This observation of their hardening leads Paul to the last words we have of him in this book. Those words contain the point we have been led to in this book that because of the rejection of salvation by the Jews, the door of salvation has opened to the nations (Acts 13:46; Acts 18:6; Romans 11:25-Jonah :). To them the Word will not go in vain. They will also hear. Although not all nations have accepted the gospel, over the centuries many of the nations have heard and accepted it (1 Timothy 3:16).
Paul Continues to Preach, Unhindered
The duration of this imprisonment of Paul, which he is allowed to spend “in his own rented quarters”, is fixed by Luke at “two full years”. It seems that he was released after that time because his prosecutors did not appear. In order for a trial to happen, both the accused and the plaintiffs had to appear in court (Acts 23:35; Acts 25:16). It is therefore not justified that Paul was not released after having been detained for two years (Acts 24:27). If the plaintiffs do not appear, Roman law prescribes that the accused must be released. The Jews will have found the journey to Rome too great an undertaking. They may have been satisfied that Paul was captured and put on transport to Rome.
The fact that Paul was released after two years, without appearing before the emperor, need not contradict the statement that he had to go to Rome precisely for this purpose. As far as the text makes clear, it is not necessary that his appearance before the emperor takes place during this imprisonment. A second imprisonment will follow and then he will appear before the emperor.
Paul had an unknown number of unknown people visiting him during this first imprisonment. These may have been brethren, Jews and also pagans (1 Corinthians 10:32). Among them is also a runaway slave named Onesimus, of whom we know that he was converted by the service of Paul (Philemon 1:10). He gave to this Onesimus the letter to Philemon which he wrote during his imprisonment on the occasion of the conversion of Onesimus. During these two years he also wrote the letter to the Ephesians, the letter to the Philippians and the letter to the Colossians.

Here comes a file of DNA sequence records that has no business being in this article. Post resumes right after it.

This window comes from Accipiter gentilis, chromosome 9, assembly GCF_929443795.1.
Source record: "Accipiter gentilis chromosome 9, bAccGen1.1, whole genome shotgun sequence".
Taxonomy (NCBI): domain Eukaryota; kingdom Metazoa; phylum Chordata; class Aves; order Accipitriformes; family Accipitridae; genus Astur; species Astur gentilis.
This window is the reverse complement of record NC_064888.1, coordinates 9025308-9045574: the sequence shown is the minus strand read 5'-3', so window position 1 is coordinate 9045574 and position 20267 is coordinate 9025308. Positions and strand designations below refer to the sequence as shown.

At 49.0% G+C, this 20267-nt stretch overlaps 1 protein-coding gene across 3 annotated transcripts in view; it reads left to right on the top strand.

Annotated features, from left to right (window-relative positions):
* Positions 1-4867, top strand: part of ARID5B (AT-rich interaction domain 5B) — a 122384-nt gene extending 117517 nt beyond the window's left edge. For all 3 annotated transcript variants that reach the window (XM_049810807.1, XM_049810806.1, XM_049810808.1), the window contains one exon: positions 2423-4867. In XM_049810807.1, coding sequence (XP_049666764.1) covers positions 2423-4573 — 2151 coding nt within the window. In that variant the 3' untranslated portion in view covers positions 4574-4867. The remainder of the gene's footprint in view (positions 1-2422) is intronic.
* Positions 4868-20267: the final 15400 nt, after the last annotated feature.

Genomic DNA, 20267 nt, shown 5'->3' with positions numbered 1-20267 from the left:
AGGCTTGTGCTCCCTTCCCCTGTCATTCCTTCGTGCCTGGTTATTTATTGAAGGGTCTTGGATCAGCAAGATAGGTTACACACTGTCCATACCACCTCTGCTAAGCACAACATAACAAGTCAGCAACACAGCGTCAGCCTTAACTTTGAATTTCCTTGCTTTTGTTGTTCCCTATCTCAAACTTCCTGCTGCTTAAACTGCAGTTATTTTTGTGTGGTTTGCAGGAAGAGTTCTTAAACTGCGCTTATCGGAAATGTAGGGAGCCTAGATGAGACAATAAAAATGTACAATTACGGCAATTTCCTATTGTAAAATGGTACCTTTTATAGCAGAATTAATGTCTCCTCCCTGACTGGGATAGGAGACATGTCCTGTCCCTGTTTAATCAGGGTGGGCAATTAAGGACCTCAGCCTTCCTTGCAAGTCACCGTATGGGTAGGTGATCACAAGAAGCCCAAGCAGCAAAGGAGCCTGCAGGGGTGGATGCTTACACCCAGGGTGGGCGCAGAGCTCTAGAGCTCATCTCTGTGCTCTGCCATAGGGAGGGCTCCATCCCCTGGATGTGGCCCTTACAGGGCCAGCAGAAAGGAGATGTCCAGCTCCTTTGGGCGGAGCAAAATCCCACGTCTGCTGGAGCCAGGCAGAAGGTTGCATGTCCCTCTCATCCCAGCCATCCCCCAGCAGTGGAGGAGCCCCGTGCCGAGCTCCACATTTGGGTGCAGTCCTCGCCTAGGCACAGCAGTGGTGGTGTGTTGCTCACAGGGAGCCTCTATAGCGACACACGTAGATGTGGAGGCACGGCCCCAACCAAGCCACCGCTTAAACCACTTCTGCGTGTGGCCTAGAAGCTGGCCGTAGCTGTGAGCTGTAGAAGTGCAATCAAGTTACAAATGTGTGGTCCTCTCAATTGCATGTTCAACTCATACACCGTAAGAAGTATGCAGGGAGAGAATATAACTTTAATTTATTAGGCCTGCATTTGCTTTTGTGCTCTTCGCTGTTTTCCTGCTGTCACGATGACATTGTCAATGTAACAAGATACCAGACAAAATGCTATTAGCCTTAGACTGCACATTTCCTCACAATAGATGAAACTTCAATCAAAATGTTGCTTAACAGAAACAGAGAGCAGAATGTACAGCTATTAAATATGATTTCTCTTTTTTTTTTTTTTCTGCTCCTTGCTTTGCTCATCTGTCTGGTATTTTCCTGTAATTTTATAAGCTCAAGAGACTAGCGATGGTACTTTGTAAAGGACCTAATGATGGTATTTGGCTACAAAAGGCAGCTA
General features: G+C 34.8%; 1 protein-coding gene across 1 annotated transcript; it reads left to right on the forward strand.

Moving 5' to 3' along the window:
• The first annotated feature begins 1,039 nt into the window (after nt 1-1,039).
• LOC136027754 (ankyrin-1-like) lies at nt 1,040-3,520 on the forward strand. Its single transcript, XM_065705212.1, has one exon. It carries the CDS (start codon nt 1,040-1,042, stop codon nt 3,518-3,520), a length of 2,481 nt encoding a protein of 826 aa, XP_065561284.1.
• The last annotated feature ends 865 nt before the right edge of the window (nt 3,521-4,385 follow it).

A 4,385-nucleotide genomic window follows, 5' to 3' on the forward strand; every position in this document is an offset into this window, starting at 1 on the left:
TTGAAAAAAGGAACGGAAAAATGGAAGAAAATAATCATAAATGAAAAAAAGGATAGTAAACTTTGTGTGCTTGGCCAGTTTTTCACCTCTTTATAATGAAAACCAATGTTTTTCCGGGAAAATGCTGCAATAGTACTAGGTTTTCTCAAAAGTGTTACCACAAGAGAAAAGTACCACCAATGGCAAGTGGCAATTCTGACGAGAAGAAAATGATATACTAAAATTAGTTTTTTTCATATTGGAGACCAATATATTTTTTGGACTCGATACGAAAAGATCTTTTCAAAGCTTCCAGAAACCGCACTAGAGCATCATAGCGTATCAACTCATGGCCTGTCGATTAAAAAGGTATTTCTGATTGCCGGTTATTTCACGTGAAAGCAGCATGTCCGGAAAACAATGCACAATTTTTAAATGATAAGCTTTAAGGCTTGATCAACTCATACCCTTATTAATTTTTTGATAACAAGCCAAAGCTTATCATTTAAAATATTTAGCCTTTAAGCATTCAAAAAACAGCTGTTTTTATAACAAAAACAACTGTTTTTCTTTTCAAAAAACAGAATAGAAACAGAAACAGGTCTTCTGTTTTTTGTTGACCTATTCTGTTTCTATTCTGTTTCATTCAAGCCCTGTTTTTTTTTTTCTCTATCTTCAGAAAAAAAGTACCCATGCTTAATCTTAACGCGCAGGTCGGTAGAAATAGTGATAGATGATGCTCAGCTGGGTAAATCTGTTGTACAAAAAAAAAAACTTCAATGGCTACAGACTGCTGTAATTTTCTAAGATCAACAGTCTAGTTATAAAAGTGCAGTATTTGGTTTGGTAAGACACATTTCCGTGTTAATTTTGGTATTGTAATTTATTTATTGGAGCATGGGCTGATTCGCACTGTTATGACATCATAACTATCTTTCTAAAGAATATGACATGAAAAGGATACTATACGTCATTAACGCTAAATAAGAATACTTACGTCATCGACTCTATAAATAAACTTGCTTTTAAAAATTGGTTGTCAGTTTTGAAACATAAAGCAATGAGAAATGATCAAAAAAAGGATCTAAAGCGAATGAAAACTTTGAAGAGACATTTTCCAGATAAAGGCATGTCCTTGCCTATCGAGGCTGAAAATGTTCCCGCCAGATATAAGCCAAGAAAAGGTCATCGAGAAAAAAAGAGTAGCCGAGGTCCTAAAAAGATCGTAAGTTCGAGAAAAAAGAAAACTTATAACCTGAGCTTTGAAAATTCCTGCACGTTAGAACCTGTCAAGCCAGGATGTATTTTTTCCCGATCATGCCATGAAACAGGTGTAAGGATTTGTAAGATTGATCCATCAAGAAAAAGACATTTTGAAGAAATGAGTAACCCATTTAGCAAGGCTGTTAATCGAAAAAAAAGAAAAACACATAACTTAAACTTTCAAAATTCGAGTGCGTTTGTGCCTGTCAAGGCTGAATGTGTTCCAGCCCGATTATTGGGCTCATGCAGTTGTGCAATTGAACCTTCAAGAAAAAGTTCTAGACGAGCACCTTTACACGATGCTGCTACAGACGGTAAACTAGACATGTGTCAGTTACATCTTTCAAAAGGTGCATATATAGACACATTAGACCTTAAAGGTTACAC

To all who come to him, he preaches the kingdom of God, in which the Lord Jesus Christ is involved. The book begins with the preaching of the kingdom of God (Acts 1:3), and here, where it is mentioned for the seventh and last time, the book closes with it. Paul preaches the Lord of that kingdom in the city of the emperor, the great lord of the earth. He does so “unhindered”, the last word of the book of Acts.
The book ends with an open ending because the acts of the Spirit, Who is not bound, have not ended. The history of the church goes on in the life of each member. Thus the Word has reached the far corners of the Roman empire. Christendom has turned from a Jewish sect into a world religion. From Jerusalem the gospel has gone out to the end of the earth and will also go out to the end of the present dispensation. We may make our contribution to passing on that message, that there is another King than the rulers of the world: the glorified Lord in heaven. Until He returns, we wish it becomes day.
Kingcomments on the Whole Bible © 2021 Author: G. de Koning. All rights reserved. Used with the permission of the author
No part of the publications may be reproduced, stored in a retrieval system, or transmitted, in any form, by any means, electronic, mechanical, photocopying, recording or otherwise without the prior permission of the author.
de Koning, Ger. Commentaar op Acts 28". "Kingcomments on the Whole Bible". https://www.studylight.org/
the Second Week after Epiphany